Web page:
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This volume maps the breadth and domain of genre literature in India across seven languages (Tamil, Urdu, Bangla, Hindi, Odia, Marathi and English) and nine genres for the first time. Over the last few decades, detective/crime fiction and especially science fiction/fantasy have slowly made their way into university curricula and consideration by literary critics in India and the West. However, there has been no substantial study of genre fiction in the Indian languages, least of all from a comparative perspective. This volume, with contributions from leading national and international scholars, addresses this lacuna in critical scholarship and provides an overview of diverse genre fictions. Using methods from literary analysis, book history and Indian aesthetic theories, the volume throws light on the variety of contexts in which genre literature is read, activated and used, from political debates surrounding national and regional identities to caste and class conflicts. It shows that Indian genre fiction (including pulp fiction, comics and graphic novels) transmutes across languages, time periods, in translation and through publication processes. While the book focuses on contemporary postcolonial genre literature production, it also draws connections to individual, centuries-long literary traditions of genre literature in the Indian subcontinent. Further, it traces contested hierarchies within these languages as well as current trends in genre fiction criticism. Lucid and comprehensive, this book will be of great interest to academics, students, practitioners, literary critics and historians in the fields of postcolonialism, genre studies, global genre fiction, media and popular culture, South Asian literature, Indian literature, detective fiction, science fiction, romance, crime fiction, horror, mythology, graphic novels, comparative literature and South Asian studies. It will also appeal to the informed general reader.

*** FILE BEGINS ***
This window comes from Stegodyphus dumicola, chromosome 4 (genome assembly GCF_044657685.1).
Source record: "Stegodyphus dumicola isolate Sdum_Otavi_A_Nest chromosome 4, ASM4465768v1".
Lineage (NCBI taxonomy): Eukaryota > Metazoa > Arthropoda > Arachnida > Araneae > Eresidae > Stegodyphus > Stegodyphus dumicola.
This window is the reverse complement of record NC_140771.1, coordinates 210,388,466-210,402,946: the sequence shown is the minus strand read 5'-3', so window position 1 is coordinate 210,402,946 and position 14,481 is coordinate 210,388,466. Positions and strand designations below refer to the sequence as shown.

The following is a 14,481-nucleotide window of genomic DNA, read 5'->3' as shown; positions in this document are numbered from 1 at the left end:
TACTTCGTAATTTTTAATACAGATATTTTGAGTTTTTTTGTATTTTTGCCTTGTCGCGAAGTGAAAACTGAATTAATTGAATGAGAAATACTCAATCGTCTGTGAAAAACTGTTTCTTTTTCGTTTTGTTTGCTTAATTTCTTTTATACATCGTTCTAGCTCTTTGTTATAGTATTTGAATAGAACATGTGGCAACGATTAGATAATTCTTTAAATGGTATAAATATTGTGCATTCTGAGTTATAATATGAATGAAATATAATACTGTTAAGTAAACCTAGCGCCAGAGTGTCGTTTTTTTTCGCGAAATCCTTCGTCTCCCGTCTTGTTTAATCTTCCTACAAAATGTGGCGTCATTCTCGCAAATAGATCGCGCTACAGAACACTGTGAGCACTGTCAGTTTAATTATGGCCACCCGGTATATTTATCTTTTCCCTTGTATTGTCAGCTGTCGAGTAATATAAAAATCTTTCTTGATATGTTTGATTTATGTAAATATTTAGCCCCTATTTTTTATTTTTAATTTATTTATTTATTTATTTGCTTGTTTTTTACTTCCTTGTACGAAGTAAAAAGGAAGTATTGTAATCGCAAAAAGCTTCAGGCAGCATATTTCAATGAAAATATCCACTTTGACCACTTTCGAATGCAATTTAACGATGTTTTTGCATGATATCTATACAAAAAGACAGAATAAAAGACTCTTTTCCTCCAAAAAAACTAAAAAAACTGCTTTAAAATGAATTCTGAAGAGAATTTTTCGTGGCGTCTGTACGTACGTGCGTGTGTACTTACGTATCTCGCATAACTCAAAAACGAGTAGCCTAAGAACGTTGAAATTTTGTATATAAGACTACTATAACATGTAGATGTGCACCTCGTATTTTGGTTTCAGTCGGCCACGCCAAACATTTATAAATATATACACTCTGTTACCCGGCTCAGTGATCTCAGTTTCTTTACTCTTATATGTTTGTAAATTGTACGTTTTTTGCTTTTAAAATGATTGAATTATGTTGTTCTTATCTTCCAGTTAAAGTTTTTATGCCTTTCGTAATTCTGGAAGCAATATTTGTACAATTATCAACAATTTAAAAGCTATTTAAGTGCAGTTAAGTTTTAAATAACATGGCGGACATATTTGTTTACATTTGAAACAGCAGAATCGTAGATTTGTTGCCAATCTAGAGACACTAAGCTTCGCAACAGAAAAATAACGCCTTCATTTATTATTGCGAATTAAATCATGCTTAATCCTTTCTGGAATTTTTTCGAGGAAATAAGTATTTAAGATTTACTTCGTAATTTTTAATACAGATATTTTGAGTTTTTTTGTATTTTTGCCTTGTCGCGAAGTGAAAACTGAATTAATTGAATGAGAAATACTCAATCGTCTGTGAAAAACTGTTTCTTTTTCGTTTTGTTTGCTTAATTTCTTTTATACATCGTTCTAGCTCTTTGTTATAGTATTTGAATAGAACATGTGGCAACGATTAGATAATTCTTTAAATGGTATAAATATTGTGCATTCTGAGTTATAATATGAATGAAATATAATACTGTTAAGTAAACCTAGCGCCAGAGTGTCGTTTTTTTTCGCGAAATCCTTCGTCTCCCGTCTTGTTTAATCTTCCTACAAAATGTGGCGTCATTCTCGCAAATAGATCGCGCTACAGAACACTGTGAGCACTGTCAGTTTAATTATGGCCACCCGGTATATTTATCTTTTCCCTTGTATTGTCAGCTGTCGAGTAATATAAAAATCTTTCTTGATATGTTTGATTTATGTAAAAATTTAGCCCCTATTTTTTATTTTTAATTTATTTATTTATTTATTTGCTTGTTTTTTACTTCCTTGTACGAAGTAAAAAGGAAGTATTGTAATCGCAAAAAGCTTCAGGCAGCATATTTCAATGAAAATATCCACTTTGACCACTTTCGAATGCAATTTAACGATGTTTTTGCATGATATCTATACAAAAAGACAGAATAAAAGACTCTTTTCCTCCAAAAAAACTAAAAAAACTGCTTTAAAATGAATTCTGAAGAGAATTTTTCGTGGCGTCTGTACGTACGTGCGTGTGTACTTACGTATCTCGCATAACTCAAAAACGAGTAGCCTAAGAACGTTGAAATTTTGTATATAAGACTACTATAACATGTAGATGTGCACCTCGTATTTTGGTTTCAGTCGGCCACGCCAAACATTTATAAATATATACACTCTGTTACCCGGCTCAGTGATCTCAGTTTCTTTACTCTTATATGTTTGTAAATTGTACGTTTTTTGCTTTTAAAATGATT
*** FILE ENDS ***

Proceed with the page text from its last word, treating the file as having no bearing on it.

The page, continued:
Indian Genre Fiction
Language: en
Pages: 212
Authors: Bodhisattva Chattopadhyay, Aakriti Mandhwani, Anwesha Maity
Categories: Literary Criticism
Type: BOOK - Published: 2018-07-06 - Publisher: Taylor & Francis

This volume maps the breadth and domain of genre literature in India across seven languages (Tamil, Urdu, Bangla, Hindi, Odia, Marathi and English) and nine genres for the first time. Over the last few decades, detective/crime fiction and especially science fiction/fantasy have slowly made their way into university curricula and
Genre Fiction of New India
Language: en
Pages: 168
Authors: E. Dawson Varughese
Categories: Literary Criticism
Type: BOOK - Published: 2016-09-01 - Publisher: Routledge

This book investigates fiction in English, written within, and published from India since 2000 in the genre of mythology-inspired fiction in doing so it introduces the term ‘Bharati Fantasy’. This volume is anchored in notions of the ‘weird’ and thus some time is spent understanding this term linguistically, historically (‘wyrd’)
Contemporary Indian English Genre Fiction
Language: en
Pages:
Authors: Pooja Sinha
Categories: Fiction genres
Type: BOOK - Published: 2013 - Publisher:

Books about Contemporary Indian English Genre Fiction
Genre Fiction of New India
Language: en
Pages: 168
Authors: E. Dawson Varughese
Categories: Literary Criticism
Type: BOOK - Published: 2016-09-01 - Publisher: Taylor & Francis

This book investigates fiction in English, written within, and published from India since 2000 in the genre of mythology-inspired fiction in doing so it introduces the term ‘Bharati Fantasy’. This volume is anchored in notions of the ‘weird’ and thus some time is spent understanding this term linguistically, historically (‘wyrd’)
Indian Science Fiction
Language: en
Pages: 272
Authors: Suparno Banerjee
Categories: Literary Criticism
Type: BOOK - Published: 2020-10-15 - Publisher: University of Wales Press

This study draws from postcolonial theory, science fiction criticism, utopian studies, genre theory, Western and Indian philosophy and history to propose that Indian science fiction functions at the intersection of Indian and Western cultures. The author deploys a diachronic and comparative approach in examining the multilingual science fiction traditions of